WAKING THE DEAD

(Series 4)

Starring: Trevor Eve, Claire Goose, Wil Johnson, Holly Aird, and Sue Johnston.

Format: Cable TV 2-hour program on BBCAmerica (Monday Nights).

Genre: Mystery/Crime

Reviewed by Cherie Jung

As far as I can tell, none of this excellent series are available on video or DVD. If you want to watch the show, you have to track it down on BBCAmerica on Monday nights. If you don't have access to the BBCAmerica channel on cable, you need to find a friend who does and have them tape the program for you. And if you do have BBCAmerica and want to see the episodes again, you have to have the foresight to videotape them when they air. I'm embarassed to admit that I get so involved in watching the program that I forget to tape it, even though I generally watch each episode twice, since the BBCA likes to show each episode two or three times on one night. (Currently each episode airs three times. 6 p.m., 9 p.m., and midnight. Check your local listings, as they say.)

Since this is the fourth series, the main characters have worked through some personal and professional problems together though they still have some rough edges. Chief Inspector Boyd (Trevor Eve) heads the Cold Case Unit. Mel Silver (Claire Goose) and Spencer Jordan (Wil Johnson) are the two detectives assigned to the unit. Dr. Frankie Wharton (Holly Aird) is the forensic expert and Dr. Grace Foley (Sue Johnston) is the psychologist and profiler.

In this series, one of the episodes involves several unsolved contract killings from years ago. The case is reopened when the murder weapon used in the unsolved cases is used again, in a new murder. This was an absorbing story, with a sympathetic killer and a very striking use of a flashback in the telling of the story. Another episode features a case that remained unsolved for 15 years until a young man injured in a traffic accident turns out to be one of two children abducted 15 years earlier. The boy's twin sister is still missing as the Cold Case squad tries to unravel where the boy has been all of this time and where his sister might be.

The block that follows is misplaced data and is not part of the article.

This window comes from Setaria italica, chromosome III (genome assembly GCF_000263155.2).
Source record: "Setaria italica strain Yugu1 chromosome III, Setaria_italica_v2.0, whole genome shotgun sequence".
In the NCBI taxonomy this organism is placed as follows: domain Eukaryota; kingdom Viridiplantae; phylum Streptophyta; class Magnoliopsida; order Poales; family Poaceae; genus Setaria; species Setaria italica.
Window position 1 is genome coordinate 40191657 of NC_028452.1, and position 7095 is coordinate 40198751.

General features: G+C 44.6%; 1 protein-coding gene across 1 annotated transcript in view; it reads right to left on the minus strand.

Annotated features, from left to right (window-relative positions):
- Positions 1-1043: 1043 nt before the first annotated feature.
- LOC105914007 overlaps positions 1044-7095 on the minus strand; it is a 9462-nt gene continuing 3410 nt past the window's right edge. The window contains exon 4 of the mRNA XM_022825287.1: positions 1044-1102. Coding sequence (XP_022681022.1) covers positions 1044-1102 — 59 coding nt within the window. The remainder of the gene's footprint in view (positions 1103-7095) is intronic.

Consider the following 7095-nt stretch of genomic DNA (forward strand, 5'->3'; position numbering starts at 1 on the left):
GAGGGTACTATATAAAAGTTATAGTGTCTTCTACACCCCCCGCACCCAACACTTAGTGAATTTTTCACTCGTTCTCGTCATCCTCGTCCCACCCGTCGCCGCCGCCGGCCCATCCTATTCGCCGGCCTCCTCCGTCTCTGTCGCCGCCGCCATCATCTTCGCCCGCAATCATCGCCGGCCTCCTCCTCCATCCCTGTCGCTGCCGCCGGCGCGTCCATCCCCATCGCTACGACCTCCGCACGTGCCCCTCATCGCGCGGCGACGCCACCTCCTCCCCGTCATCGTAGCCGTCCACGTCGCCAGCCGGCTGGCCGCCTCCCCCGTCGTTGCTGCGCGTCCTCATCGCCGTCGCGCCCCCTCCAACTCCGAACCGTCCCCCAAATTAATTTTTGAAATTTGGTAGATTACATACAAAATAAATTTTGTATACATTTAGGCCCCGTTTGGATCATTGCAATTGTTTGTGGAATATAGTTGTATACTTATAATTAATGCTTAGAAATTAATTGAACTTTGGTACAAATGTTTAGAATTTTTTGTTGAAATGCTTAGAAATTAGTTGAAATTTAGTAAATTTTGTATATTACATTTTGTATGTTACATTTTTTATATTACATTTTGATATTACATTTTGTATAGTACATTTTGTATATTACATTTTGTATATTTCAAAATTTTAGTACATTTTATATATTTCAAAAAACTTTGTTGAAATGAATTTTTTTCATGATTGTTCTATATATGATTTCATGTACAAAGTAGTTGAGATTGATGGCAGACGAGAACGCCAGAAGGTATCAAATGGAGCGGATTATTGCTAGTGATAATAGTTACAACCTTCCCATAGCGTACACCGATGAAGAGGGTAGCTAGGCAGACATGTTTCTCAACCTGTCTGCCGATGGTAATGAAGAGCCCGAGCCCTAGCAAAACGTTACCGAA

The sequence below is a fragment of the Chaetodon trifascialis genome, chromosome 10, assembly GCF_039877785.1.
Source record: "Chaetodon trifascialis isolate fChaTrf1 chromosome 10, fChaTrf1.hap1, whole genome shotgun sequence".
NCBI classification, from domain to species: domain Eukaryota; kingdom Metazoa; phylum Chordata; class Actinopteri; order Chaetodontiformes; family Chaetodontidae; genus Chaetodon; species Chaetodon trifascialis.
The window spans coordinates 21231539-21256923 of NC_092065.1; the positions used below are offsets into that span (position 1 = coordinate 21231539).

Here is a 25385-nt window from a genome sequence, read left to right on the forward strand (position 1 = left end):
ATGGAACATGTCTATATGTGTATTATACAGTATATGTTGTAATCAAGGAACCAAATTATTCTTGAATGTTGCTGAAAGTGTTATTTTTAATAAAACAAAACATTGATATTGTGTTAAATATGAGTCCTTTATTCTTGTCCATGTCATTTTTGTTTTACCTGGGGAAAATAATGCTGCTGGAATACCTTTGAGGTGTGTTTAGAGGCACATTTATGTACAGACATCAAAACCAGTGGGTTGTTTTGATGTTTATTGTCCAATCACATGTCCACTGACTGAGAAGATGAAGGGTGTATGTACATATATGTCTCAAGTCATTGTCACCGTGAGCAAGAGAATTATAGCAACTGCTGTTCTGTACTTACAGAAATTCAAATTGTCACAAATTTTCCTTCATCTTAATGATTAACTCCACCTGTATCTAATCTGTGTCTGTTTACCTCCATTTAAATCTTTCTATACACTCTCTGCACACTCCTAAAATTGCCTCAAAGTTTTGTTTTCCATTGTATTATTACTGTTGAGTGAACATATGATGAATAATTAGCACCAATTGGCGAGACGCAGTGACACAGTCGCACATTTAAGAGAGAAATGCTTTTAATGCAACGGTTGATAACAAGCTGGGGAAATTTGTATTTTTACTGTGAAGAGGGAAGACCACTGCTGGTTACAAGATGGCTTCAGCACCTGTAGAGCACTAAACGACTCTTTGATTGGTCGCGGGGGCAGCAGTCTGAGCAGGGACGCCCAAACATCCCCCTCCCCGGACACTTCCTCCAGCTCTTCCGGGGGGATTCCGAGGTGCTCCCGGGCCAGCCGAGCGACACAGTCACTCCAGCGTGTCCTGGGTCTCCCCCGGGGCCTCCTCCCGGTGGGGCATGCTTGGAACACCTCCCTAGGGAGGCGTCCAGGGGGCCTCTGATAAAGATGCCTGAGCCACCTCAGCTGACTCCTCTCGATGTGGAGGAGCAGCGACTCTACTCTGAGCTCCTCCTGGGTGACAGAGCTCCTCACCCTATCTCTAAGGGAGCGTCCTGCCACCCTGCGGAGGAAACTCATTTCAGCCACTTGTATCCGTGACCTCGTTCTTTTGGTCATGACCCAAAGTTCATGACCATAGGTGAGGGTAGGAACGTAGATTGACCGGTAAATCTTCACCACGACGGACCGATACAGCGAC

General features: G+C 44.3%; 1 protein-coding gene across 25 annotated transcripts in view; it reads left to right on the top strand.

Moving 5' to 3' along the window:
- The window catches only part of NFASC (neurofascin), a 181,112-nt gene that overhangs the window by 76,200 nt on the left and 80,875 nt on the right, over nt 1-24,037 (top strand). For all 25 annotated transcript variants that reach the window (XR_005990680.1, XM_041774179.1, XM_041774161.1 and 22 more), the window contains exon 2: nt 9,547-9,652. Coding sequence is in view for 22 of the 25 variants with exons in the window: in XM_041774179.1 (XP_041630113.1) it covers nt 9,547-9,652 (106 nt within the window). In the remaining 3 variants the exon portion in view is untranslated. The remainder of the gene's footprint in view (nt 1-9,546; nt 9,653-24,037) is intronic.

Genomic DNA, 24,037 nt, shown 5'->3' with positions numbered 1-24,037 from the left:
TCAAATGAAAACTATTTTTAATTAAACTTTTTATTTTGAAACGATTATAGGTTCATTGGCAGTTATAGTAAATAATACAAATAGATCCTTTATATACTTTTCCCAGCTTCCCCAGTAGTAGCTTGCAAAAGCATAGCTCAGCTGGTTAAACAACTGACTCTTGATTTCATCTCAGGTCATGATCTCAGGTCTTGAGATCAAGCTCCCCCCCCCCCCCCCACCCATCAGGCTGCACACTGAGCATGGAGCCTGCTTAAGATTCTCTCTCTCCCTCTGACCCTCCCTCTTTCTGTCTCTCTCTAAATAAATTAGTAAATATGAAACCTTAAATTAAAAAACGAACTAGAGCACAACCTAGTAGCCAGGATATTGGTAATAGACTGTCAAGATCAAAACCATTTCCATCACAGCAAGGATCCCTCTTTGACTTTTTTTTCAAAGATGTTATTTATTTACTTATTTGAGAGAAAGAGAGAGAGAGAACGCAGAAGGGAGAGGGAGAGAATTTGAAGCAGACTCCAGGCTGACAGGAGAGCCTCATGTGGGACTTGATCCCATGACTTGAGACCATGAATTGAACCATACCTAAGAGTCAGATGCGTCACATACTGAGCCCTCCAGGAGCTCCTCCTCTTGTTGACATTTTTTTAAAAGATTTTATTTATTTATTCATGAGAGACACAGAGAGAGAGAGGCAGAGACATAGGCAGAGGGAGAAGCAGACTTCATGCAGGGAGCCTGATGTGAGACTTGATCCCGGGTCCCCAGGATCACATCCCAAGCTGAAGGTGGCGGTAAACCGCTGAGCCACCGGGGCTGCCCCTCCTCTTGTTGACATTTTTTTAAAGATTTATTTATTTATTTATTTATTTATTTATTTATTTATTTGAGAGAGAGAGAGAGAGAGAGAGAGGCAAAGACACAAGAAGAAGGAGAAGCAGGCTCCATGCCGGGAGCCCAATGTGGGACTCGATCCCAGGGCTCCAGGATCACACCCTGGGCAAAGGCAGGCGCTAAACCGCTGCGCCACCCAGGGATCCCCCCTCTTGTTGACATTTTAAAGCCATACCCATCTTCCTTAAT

Other cases have political overtones, ritual sado-masochistic killings, and a killer by proxy. Each case could very well be "ripped from the headlines" or written up in your local newspaper. The crimes are somtimes chilling and always compelling. It's interesting to watch as the team uncovers bits and pieces of information backed by forensic evidence that leads to the solution of the crime.

One aspect of this series that I like is that the writers incorporate a variety of crimes in the various storylines. It's not just murder after murder after murder...although there are quite a few unsolved murders that the unit investigates.

I am fascinated by the mix of detective work, psychological profiling, and forensics that is interwoven through each unsolved or "cold case" the unit takes on. Unlike some TV crime series, each case on "Waking the Dead" seems unique. Some are more difficult to unravel or follow than others but each has enough twists, turns, and dead ends to keep most crime fans involved with the story.

I highly recommend this series and I hope that one day soon, it will be available on DVD.

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